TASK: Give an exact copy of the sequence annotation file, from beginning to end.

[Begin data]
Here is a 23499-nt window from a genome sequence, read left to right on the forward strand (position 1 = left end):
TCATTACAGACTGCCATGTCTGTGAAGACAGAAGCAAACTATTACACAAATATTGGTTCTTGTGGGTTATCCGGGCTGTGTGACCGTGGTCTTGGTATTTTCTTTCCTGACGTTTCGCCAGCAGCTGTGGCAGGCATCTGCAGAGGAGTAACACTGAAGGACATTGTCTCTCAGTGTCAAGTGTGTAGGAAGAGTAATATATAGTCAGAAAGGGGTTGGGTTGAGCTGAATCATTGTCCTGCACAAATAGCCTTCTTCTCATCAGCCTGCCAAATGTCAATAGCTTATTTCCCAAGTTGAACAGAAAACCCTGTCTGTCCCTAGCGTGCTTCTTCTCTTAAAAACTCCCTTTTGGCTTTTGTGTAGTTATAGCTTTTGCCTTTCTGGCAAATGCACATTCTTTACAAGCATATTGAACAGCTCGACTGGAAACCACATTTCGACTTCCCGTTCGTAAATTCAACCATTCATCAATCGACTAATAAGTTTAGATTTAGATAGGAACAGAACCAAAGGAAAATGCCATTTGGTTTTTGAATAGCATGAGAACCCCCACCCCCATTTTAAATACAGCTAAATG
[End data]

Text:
Here is a 23499-nt window from a genome sequence, read left to right on the forward strand (position 1 = left end):
TCATTACAGACTGCCATGTCTGTGAAGACAGAAGCAAACTATTACACAAATATTGGTTCTTGTGGGTTATCCGGGCTGTGTGACCGTGGTCTTGGTATTTTCTTTCCTGACGTTTCGCCAGCAGCTGTGGCAGGCATCTGCAGAGGAGTAACACTGAAGGACATTGTCTCTCAGTGTCAAGTGTGTAGGAAGAGTAATATATAGTCAGAAAGGGGTTGGGTTGAGCTGAATCATTGTCCTGCACAAATAGCCTTCTTCTCATCAGCCTGCCAAATGTCAATAGCTTATTTCCCAAGTTGAACAGAAAACCCTGTCTGTCCCTAGCGTGCTTCTTCTCTTAAAAACTCCCTTTTGGCTTTTGTGTAGTTATAGCTTTTGCCTTTCTGGCAAATGCACATTCTTTACAAGCATATTGAACAGCTCGACTGGAAACCACATTTCGACTTCCCGTTCGTAAATTCAACCATTCATCAATCGACTAATAAGTTTAGATTTAGATAGGAACAGAACCAAAGGAAAATGCCATTTGGTTTTTGAATAGCATGAGAACCCCCACCCCCATTTTAAATACAGCTAAATG